Tuition Assistance and Dependent Care Benefits Survive Tax Reform

millennial employees

There's a sigh of relief echoing around the hallways of HR today.

After a week of worry over what would become of tax benefits for dependent care and employer tuition assistance, word got out recently that neither would see alterations under the new tax law: the rules would remain unchanged.

Valuable Benefits Unchanged

Tuition reimbursement and dependent care flexible spending accounts and deductions are recognized as some of HRs most important talent tools.

  • Employer provided child care credit allow credits up to $150,000, or 25% of child care expenses and 10% of expenses for resource and referrals.
  • Dependent care FSAs allow parents to pay up to $5,000 of work-related child care expenses in pre-tax dollars.
  • Tuition assistance allows employers to provide up to $5,250 in tax-free tuition (reimbursed or paid directly to the school), enabling employees to pursue valuable skills without recording assistance as taxable income.
All would have ended under the House's tax plan. But the Senate declined to address any of the issues in its own tax bill. And the final so-called "reconciled" bill left the codes unchanged.

The bottom line: dependent care credits stand, and employers will still be able to offer employees tax free tuition reimbursements for school and provide tax-saving flexible spending accounts for dependent-care expenses.

Preserving Access to Child Care

The relief was palpable. For families, the loss of dependent care benefits would have been devastating. Roughly nine in 10 employers offer flexible spending accounts. And for good reason. A CNBC article pointed out that a family in the 25 percent tax bracket would have lost savings of more than a thousand dollars a year.

"Making child care more affordable for working families is a laudable and bipartisan goal," wrote the vice president for early childhood policy at the Center for American Progress.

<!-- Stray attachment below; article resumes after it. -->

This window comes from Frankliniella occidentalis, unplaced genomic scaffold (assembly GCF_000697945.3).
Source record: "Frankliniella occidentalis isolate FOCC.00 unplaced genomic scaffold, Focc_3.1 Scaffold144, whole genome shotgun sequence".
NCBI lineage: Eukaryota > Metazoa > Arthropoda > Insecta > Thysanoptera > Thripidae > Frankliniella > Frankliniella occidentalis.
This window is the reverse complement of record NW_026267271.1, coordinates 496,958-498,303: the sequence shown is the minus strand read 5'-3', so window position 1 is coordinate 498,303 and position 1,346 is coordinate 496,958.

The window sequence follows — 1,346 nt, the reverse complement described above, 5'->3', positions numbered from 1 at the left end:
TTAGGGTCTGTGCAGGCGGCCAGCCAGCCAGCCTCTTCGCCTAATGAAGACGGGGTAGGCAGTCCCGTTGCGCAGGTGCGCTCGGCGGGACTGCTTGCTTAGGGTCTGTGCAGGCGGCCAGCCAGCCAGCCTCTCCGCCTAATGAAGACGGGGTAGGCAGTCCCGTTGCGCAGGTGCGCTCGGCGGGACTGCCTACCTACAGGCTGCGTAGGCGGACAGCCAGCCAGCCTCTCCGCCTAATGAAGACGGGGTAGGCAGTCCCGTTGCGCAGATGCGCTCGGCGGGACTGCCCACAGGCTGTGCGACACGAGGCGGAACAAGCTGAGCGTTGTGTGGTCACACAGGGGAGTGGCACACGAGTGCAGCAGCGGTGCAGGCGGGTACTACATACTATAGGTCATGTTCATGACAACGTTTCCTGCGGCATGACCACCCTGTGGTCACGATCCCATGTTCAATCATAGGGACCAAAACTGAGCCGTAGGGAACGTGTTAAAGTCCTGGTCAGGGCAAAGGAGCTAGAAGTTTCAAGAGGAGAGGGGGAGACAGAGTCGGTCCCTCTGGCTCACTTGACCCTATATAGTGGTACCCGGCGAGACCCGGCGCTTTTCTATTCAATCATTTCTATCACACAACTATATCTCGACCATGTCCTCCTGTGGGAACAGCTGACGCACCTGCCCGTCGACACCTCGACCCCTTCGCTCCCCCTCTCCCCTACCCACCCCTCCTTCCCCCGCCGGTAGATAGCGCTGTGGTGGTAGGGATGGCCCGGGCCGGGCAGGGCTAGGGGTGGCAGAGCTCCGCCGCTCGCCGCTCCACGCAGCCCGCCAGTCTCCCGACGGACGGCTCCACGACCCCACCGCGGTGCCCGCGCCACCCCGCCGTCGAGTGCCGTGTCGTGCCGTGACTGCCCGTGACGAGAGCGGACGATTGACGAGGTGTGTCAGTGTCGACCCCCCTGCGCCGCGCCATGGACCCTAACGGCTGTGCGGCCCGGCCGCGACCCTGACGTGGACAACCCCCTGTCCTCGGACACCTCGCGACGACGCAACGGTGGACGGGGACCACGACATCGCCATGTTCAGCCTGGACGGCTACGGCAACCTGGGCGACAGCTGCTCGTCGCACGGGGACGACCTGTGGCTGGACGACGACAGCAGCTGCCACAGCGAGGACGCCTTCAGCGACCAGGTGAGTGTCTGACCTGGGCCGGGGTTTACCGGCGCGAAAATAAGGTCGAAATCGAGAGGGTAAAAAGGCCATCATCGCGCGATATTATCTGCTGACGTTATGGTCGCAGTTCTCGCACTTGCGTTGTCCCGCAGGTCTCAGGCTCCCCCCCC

Preserving Skills for the Future

The tuition reprieve brought equal relief.  As a Forbes article pointed out, the end of the benefit would have taxed employees for tuition even if it was paid by employers directly to the school.

It also would have cost organizations a critical talent tool. "Employers use this benefit to attract and retain talent but also to retrain and reskill their employees to compete in an ever-changing global economy," SHRM's Kathleen Coulombe said in a SHRM article on the subject.

Our own Chris Duchesne couldn't agree more.

"Career development is an essential part of our clients' business cultures," says Chris. Since its 1978 establishment, he says, the benefit has had longstanding bipartisan support - and for good reason.

"It's about more than just taxable income," he says. "Tuition assistance is a benefit that employers have come to rely on; and that our clients know as a driver of critical skills, and a support for every aspect of business goals."

Read more about the tax reform bills, here.

Written by: Jonathan Corke

About the Author

Jonathan Corke at Bright Horizons

As Senior Director, Product Marketing, Jonathan has spent the last decade working at the intersection of strategic HR and enterprise technology. He has learned a great deal about converting a talent management strategy into an operating plan through direct conversations with HR leaders and numerous industry surveys. These experiences have sparked a fascination with how leading employers create a better environment for their workforce, and how that environment drives consistent business performance. Jonathan holds an MBA from Clark University.